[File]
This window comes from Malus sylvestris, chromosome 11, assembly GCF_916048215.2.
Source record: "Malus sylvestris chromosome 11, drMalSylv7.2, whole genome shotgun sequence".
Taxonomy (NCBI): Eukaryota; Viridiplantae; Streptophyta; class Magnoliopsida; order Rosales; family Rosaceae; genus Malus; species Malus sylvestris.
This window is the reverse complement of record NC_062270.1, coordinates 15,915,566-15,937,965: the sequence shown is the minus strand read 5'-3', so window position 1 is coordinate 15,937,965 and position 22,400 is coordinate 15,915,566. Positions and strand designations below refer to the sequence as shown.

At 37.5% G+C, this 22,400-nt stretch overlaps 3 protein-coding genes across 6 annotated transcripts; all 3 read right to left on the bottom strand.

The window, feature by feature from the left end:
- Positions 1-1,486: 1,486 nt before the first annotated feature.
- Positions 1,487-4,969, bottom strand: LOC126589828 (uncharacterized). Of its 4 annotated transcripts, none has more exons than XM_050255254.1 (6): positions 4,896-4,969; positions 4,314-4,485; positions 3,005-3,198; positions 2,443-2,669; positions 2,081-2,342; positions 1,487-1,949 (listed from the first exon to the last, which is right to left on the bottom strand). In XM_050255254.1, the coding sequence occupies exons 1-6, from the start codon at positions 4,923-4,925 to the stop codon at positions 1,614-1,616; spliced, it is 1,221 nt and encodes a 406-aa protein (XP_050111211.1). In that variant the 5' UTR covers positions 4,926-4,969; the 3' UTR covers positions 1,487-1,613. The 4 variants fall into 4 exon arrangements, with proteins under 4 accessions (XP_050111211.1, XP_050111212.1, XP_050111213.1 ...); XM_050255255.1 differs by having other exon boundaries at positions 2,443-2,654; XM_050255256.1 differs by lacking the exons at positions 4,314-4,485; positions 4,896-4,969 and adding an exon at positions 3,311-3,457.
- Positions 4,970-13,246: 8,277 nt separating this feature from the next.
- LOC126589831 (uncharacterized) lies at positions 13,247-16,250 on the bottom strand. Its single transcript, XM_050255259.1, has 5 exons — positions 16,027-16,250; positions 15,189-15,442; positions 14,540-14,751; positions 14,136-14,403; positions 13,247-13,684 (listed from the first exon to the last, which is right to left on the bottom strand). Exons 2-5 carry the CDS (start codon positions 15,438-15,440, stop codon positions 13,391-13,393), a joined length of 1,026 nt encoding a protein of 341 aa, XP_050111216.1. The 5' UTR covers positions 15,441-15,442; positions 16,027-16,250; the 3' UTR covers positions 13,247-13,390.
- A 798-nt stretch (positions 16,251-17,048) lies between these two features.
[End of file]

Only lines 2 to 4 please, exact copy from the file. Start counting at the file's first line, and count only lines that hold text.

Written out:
Source record: "Malus sylvestris chromosome 11, drMalSylv7.2, whole genome shotgun sequence".
Taxonomy (NCBI): Eukaryota; Viridiplantae; Streptophyta; class Magnoliopsida; order Rosales; family Rosaceae; genus Malus; species Malus sylvestris.
This window is the reverse complement of record NC_062270.1, coordinates 15,915,566-15,937,965: the sequence shown is the minus strand read 5'-3', so window position 1 is coordinate 15,937,965 and position 22,400 is coordinate 15,915,566. Positions and strand designations below refer to the sequence as shown.